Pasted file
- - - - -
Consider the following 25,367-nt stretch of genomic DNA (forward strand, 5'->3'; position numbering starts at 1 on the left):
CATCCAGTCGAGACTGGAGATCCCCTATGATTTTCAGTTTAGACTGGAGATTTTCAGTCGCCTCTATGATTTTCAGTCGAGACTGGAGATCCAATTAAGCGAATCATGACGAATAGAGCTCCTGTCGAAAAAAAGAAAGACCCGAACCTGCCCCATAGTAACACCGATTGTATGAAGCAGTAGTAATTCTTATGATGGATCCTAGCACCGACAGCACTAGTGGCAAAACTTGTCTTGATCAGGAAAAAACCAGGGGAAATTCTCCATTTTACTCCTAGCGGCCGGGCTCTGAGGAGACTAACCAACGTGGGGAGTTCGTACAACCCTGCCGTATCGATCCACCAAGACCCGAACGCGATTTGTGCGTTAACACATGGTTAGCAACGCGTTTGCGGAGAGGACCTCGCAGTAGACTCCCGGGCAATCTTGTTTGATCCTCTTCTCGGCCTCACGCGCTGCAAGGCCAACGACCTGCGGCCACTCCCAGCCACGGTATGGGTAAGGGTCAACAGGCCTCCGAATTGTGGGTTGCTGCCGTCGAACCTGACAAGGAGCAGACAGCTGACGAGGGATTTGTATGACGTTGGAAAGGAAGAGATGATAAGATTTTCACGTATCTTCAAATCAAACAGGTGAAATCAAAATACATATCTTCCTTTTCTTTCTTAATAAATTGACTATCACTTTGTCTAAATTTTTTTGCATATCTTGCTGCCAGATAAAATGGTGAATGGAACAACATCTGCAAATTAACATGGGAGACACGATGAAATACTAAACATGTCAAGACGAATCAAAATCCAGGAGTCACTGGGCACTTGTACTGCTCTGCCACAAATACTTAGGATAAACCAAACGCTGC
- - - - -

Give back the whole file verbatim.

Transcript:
Consider the following 25,367-nt stretch of genomic DNA (forward strand, 5'->3'; position numbering starts at 1 on the left):
CATCCAGTCGAGACTGGAGATCCCCTATGATTTTCAGTTTAGACTGGAGATTTTCAGTCGCCTCTATGATTTTCAGTCGAGACTGGAGATCCAATTAAGCGAATCATGACGAATAGAGCTCCTGTCGAAAAAAAGAAAGACCCGAACCTGCCCCATAGTAACACCGATTGTATGAAGCAGTAGTAATTCTTATGATGGATCCTAGCACCGACAGCACTAGTGGCAAAACTTGTCTTGATCAGGAAAAAACCAGGGGAAATTCTCCATTTTACTCCTAGCGGCCGGGCTCTGAGGAGACTAACCAACGTGGGGAGTTCGTACAACCCTGCCGTATCGATCCACCAAGACCCGAACGCGATTTGTGCGTTAACACATGGTTAGCAACGCGTTTGCGGAGAGGACCTCGCAGTAGACTCCCGGGCAATCTTGTTTGATCCTCTTCTCGGCCTCACGCGCTGCAAGGCCAACGACCTGCGGCCACTCCCAGCCACGGTATGGGTAAGGGTCAACAGGCCTCCGAATTGTGGGTTGCTGCCGTCGAACCTGACAAGGAGCAGACAGCTGACGAGGGATTTGTATGACGTTGGAAAGGAAGAGATGATAAGATTTTCACGTATCTTCAAATCAAACAGGTGAAATCAAAATACATATCTTCCTTTTCTTTCTTAATAAATTGACTATCACTTTGTCTAAATTTTTTTGCATATCTTGCTGCCAGATAAAATGGTGAATGGAACAACATCTGCAAATTAACATGGGAGACACGATGAAATACTAAACATGTCAAGACGAATCAAAATCCAGGAGTCACTGGGCACTTGTACTGCTCTGCCACAAATACTTAGGATAAACCAAACGCTGC